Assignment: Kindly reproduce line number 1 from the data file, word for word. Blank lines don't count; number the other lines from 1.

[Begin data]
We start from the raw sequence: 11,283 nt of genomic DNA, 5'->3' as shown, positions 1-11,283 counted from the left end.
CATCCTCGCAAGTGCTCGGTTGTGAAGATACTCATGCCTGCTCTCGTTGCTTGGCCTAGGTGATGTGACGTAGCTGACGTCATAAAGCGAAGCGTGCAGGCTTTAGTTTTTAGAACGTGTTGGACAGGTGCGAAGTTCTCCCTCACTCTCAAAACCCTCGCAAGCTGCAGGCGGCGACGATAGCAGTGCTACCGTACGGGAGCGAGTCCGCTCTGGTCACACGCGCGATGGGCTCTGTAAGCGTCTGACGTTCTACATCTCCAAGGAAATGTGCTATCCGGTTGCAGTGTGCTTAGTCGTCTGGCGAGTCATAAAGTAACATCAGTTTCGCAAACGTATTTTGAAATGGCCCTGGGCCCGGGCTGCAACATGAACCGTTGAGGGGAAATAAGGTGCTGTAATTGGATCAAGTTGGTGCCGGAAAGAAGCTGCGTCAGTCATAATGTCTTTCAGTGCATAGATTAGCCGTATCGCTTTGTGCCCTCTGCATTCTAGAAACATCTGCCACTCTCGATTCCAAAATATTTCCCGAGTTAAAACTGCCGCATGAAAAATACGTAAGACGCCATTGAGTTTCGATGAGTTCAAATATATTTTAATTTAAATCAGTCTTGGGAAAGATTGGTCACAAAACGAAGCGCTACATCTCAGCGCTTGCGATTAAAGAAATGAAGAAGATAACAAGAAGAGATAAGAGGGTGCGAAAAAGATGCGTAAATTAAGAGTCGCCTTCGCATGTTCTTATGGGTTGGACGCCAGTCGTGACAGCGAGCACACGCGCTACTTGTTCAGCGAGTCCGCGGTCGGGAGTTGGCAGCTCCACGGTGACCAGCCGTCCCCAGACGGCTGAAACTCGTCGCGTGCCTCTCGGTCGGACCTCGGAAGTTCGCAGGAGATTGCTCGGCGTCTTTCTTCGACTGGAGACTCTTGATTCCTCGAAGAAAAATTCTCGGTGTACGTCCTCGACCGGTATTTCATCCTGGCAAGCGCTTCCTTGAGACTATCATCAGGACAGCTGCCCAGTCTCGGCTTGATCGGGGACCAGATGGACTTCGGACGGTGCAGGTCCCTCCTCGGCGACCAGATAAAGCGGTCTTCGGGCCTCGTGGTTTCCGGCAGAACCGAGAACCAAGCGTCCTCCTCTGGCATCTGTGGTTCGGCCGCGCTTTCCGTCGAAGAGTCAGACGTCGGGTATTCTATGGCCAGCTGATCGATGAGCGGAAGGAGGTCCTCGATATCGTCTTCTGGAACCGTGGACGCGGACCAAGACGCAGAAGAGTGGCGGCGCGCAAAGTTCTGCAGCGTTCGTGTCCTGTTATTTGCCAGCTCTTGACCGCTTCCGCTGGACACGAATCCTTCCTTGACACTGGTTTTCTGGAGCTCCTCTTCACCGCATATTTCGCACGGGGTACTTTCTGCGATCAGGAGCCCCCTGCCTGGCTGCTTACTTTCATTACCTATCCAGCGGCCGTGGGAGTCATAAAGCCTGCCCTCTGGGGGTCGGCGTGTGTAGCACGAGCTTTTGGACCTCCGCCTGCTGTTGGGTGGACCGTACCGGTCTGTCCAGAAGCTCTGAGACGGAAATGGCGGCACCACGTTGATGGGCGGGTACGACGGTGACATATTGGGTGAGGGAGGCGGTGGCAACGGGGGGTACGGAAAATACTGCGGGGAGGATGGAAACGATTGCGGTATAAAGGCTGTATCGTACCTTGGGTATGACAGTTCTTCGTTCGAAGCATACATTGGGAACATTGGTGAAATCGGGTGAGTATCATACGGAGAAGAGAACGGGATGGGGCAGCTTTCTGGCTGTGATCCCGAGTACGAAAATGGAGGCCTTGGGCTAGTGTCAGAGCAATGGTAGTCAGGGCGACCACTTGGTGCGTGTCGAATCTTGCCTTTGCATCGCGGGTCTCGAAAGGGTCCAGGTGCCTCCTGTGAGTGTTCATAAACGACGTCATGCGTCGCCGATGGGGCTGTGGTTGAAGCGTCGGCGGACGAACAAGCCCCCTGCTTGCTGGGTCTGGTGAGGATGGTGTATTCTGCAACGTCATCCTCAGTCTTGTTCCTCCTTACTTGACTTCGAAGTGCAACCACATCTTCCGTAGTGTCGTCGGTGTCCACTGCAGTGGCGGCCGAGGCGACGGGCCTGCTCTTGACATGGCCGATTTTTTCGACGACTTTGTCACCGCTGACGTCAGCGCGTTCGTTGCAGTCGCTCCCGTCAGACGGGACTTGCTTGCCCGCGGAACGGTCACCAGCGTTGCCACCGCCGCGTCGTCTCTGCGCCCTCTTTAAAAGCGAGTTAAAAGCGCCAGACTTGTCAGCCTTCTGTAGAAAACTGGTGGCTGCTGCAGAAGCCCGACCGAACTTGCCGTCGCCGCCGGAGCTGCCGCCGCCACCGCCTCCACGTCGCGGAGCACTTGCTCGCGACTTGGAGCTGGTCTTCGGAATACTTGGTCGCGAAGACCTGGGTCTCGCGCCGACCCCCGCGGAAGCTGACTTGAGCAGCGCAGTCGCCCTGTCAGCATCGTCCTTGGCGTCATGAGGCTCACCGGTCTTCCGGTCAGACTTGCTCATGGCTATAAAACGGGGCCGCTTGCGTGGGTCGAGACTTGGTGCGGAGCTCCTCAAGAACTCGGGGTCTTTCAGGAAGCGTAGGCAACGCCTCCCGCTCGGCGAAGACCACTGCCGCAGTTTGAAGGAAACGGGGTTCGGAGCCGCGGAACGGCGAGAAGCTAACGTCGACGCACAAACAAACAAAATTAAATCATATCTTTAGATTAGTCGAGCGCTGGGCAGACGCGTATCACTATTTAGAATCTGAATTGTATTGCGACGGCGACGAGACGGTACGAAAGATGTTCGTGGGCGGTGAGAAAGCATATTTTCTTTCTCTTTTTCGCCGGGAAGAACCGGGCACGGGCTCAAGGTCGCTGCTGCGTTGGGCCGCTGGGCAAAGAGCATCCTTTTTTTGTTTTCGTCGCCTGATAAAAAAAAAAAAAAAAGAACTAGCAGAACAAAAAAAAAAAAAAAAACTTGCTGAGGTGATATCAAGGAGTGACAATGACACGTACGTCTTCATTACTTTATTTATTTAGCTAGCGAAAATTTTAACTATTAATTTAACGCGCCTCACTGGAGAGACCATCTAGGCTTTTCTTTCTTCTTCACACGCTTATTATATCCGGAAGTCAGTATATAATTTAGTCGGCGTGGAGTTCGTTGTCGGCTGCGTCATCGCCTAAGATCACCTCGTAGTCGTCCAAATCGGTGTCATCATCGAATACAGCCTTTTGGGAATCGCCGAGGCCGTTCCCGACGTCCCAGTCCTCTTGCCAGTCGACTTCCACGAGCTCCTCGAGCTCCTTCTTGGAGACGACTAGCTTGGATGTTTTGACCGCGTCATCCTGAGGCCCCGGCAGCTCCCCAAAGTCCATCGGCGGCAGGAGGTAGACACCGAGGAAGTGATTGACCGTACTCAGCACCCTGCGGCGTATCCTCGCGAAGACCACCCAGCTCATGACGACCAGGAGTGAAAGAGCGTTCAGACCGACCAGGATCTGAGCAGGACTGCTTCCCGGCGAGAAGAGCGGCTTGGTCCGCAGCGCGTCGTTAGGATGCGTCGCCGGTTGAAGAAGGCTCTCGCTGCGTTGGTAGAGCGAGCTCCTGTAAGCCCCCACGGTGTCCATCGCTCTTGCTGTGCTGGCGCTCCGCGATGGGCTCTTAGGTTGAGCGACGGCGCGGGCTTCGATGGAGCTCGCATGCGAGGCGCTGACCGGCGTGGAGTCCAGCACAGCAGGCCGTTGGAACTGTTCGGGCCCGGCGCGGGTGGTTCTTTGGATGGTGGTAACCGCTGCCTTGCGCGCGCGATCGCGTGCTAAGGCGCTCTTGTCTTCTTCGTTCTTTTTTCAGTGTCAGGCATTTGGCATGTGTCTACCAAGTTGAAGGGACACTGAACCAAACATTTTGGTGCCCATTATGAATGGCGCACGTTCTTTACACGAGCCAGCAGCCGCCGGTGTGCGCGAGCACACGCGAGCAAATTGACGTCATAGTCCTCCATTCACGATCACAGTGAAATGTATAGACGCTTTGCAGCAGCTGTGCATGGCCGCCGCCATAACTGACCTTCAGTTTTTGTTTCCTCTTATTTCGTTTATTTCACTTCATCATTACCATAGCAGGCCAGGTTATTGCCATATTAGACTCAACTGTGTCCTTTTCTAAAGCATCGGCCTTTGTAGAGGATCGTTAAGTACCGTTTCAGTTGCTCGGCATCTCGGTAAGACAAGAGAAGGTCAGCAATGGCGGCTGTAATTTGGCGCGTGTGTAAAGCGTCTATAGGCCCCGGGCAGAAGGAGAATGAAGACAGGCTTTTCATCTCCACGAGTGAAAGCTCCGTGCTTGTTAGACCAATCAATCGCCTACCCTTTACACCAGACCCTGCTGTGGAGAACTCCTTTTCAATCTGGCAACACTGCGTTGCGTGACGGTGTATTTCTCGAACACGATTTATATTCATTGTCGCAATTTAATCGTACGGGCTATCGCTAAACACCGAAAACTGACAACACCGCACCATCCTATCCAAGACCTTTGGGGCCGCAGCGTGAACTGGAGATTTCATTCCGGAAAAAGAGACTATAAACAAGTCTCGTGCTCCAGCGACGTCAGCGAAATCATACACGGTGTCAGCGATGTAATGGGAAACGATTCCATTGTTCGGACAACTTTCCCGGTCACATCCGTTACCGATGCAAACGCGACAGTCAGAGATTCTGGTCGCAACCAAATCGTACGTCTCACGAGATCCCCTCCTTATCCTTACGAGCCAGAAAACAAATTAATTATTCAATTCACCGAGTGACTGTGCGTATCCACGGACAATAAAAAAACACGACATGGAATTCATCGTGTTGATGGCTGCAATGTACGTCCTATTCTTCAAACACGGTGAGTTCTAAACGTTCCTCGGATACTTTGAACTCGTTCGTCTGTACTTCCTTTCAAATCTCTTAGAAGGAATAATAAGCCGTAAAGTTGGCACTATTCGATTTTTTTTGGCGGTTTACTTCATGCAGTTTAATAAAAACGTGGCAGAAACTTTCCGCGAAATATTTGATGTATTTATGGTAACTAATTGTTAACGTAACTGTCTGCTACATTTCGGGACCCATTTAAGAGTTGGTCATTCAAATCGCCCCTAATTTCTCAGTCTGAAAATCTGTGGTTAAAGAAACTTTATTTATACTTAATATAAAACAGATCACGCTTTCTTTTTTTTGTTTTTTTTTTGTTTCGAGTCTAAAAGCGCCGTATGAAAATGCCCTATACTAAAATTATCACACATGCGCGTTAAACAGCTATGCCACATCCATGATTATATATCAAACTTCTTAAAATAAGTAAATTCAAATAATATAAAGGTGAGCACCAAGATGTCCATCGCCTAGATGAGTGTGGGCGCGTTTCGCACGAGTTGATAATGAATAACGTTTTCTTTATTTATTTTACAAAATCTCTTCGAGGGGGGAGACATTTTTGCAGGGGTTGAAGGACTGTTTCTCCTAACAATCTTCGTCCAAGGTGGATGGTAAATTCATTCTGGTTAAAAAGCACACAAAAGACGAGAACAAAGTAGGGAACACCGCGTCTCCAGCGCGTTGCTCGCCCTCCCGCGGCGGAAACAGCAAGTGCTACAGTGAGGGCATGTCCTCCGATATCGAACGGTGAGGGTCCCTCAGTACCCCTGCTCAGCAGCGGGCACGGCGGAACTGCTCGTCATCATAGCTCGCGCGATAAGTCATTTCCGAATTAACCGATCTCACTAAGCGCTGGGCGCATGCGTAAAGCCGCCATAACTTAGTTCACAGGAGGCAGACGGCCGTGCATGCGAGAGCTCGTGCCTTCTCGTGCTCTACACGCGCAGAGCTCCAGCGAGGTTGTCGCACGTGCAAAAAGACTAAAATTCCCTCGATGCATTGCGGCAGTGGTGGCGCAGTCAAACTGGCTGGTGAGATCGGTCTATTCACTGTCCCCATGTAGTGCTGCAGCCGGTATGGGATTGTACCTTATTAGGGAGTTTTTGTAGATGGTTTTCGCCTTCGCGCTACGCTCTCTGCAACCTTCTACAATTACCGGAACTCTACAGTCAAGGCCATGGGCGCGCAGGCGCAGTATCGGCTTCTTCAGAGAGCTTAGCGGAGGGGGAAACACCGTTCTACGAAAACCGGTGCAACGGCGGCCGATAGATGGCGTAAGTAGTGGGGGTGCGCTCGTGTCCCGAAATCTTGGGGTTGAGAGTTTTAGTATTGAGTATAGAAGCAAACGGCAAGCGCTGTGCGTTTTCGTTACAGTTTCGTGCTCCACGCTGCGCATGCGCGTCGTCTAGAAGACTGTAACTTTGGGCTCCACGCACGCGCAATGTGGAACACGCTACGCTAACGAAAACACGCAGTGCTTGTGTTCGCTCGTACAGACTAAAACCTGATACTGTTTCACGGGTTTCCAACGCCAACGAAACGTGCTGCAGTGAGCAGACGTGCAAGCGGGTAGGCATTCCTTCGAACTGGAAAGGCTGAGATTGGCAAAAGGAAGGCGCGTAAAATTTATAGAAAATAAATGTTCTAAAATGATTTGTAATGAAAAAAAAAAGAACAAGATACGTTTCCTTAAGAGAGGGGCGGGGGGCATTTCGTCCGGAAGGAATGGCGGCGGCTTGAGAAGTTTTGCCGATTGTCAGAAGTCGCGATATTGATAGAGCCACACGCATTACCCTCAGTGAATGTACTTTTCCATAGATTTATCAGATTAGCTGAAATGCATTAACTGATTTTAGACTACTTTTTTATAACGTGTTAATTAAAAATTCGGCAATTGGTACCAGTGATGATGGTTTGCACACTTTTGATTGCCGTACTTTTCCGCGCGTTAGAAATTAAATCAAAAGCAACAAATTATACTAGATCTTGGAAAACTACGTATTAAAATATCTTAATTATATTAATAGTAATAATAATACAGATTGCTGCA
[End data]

We start from the raw sequence: 11,283 nt of genomic DNA, 5'->3' as shown, positions 1-11,283 counted from the left end.